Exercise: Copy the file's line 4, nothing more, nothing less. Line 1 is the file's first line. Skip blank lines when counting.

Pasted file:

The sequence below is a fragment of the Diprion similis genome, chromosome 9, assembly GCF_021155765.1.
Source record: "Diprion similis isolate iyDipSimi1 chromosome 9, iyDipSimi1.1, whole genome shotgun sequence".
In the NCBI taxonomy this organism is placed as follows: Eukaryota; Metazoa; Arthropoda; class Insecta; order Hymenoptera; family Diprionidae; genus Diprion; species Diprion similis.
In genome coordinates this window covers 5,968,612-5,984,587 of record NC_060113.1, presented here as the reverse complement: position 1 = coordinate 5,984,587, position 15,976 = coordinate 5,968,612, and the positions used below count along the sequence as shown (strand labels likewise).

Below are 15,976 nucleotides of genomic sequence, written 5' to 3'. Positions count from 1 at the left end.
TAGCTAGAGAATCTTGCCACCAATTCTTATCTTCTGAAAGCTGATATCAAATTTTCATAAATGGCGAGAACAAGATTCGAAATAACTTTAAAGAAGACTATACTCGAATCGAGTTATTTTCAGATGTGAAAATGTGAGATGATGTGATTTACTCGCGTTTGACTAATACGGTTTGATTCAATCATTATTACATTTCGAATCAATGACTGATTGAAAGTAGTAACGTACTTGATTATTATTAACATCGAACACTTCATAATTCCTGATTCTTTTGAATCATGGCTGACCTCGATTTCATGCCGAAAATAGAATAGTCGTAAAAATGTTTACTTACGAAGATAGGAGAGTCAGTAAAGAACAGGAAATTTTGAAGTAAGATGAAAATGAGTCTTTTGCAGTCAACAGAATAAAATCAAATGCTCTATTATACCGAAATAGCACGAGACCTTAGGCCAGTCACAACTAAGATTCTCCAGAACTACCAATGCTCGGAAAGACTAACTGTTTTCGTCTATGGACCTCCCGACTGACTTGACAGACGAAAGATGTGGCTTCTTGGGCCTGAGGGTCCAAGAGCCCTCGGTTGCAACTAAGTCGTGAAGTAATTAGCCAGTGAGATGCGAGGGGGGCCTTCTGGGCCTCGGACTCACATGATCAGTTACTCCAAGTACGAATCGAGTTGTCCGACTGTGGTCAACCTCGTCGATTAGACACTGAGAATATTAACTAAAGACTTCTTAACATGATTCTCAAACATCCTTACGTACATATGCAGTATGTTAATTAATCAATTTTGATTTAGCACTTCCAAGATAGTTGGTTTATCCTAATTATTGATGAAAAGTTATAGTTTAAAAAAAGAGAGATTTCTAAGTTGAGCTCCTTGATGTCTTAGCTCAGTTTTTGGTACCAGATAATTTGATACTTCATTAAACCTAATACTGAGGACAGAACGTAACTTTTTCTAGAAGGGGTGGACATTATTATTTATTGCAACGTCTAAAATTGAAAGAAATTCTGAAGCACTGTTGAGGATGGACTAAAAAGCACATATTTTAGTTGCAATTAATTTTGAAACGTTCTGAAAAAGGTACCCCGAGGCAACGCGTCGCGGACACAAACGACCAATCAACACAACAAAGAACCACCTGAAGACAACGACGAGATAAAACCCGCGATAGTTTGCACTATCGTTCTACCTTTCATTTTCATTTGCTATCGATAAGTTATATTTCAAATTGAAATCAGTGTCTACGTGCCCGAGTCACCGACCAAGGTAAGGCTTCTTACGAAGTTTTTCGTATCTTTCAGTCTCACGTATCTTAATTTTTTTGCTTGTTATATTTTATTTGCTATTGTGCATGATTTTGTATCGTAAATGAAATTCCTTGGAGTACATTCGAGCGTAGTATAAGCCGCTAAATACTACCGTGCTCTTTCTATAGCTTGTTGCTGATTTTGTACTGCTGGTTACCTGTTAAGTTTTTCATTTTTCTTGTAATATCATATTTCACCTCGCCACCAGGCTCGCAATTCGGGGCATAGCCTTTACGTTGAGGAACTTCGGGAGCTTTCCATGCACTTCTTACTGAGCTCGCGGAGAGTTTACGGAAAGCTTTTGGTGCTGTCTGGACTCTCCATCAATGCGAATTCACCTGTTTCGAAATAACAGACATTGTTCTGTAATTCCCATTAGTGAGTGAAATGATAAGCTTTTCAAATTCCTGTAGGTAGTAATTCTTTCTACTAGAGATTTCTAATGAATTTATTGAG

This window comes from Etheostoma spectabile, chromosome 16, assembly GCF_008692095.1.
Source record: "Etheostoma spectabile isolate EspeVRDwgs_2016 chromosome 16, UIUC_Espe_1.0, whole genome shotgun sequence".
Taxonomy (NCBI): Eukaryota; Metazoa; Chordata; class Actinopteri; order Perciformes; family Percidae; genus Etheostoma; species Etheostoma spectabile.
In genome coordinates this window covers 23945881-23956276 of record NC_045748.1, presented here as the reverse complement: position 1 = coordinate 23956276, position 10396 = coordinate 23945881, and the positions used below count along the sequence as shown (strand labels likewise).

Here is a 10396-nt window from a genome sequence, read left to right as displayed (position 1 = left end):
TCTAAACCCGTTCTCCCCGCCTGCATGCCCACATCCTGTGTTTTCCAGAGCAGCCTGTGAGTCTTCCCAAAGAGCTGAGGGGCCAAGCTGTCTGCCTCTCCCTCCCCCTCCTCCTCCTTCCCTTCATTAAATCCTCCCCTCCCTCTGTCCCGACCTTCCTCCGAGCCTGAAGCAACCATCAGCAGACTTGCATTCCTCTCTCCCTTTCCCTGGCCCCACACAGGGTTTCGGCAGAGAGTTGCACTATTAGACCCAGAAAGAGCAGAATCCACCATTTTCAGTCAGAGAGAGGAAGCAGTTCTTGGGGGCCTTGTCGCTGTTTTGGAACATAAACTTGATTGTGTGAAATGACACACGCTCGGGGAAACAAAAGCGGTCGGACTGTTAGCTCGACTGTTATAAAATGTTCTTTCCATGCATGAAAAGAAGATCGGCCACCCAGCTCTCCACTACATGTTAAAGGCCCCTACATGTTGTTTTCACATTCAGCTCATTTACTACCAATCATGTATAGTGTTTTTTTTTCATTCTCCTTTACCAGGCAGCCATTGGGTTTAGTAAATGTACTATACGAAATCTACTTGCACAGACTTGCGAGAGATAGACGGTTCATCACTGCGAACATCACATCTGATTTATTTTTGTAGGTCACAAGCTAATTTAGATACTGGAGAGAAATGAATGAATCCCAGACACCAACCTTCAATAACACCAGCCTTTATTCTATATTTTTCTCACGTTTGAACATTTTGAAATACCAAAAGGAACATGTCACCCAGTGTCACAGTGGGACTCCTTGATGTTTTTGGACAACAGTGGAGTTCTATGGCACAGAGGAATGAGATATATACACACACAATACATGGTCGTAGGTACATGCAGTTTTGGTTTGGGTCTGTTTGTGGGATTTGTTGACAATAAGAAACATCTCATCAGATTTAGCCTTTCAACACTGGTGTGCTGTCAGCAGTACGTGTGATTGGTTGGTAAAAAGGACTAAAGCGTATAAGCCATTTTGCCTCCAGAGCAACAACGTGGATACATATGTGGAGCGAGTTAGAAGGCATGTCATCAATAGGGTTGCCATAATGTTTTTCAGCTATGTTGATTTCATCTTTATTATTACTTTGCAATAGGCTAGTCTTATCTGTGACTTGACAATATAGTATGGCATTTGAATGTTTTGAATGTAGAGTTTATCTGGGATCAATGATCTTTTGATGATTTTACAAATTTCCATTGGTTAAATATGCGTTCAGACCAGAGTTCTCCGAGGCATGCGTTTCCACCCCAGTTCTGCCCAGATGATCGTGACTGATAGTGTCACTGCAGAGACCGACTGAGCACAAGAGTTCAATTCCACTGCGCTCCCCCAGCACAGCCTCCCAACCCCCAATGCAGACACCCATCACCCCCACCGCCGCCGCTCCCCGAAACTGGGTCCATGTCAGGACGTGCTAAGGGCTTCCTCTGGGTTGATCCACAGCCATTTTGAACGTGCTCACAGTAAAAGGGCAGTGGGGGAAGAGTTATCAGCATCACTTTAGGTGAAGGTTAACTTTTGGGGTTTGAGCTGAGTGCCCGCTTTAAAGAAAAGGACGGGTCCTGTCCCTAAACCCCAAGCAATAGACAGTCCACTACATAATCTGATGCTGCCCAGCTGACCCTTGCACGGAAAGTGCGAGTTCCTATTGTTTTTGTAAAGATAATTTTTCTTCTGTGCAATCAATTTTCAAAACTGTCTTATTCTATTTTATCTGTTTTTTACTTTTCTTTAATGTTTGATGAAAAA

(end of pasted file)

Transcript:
In genome coordinates this window covers 5,968,612-5,984,587 of record NC_060113.1, presented here as the reverse complement: position 1 = coordinate 5,984,587, position 15,976 = coordinate 5,968,612, and the positions used below count along the sequence as shown (strand labels likewise).